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Journal Article


Guibert R, Duarte-Franco E, Ciampi A, Potvin L, Loiselle J, Philibert L. Arch. Family Med. 1998; 7(6): 554-558.


Department of Family Medicine, McGill University, Montreal, Quebec, Canada.


(Copyright © 1998, American Medical Association)






OBJECTIVE: To determine whether men aged 45 to 70 years with any medical condition are at an increased risk of involvement as drivers in police-reported motor vehicle crashes. DESIGN: Case-control study. SETTING: Province-wide population-based sampling. PARTICIPANTS: A total of 2504 drivers randomly selected from those involved as a driver in a motor vehicle crash (cases) and 2520 men not involved in a crash (controls) during a 6-month period. DATA COLLECTION: The Societé de l'assurance automobile du Quebec (SAAQ) computerized files provided data on crashes, age, and medical conditions. A mailed questionnaire elicited information on usual mileage and driving conditions. RESULTS: Data from the SAAQ files were obtained for all 5024 drivers. The overall response rate to the mailed survey was 35.5% with no statistically significant differences in the distribution of characteristics between respondents and nonrespondents. There was no increase in crude (odds ratio, 0.99; 95% confidence interval, 0.85-1.17) or age-adjusted risk of crashes for men with a medical condition in the entire sample of subjects (N = 5024). Among respondents to the mailed questionnaire only, men with a medical condition showed no increased crude risk of crashes (odds ratio, 0.99; 95% confidence interval, 0.76-1.27); no difference was observed after adjustment for age, mileage driven, driver behaviors, and sociodemographic characteristics (odds ratio, 0.91; 95% confidence interval, 0.64-1.31). CONCLUSIONS: Unlike previous studies, the risk estimate was derived from a population-based sample of drivers and adjusted for age, mileage driven, driver behaviors, and sociodemographic characteristics in multivariate analyses. The adjusted estimates failed to show an increased risk of motor vehicle crashes for drivers with a medical condition.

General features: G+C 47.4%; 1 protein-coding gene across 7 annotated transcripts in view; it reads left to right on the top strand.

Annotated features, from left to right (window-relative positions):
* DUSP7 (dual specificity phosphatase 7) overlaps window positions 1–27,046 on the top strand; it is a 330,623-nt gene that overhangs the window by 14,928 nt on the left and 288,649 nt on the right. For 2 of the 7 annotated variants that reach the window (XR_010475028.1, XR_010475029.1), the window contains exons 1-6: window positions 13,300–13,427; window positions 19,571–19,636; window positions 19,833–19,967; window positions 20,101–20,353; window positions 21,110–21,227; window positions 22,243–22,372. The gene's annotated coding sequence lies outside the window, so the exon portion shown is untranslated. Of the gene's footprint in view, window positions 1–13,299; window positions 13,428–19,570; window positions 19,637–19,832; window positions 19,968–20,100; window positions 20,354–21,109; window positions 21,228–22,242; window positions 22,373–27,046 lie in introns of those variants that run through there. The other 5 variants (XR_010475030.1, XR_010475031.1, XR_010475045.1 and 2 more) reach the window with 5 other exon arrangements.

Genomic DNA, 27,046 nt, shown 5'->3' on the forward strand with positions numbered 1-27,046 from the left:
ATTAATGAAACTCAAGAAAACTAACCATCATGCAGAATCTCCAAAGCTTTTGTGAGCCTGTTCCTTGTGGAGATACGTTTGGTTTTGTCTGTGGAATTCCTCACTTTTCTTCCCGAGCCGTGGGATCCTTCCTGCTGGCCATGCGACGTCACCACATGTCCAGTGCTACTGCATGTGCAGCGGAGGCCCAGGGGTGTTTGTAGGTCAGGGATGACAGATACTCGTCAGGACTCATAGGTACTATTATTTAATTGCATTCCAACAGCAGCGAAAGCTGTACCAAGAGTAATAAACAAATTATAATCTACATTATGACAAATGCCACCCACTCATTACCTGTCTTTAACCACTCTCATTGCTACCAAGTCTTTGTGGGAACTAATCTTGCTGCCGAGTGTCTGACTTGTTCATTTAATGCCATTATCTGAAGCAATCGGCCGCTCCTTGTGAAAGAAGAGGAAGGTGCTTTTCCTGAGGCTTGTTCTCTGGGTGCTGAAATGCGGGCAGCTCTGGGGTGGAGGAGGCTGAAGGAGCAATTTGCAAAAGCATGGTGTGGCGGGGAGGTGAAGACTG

Language: en


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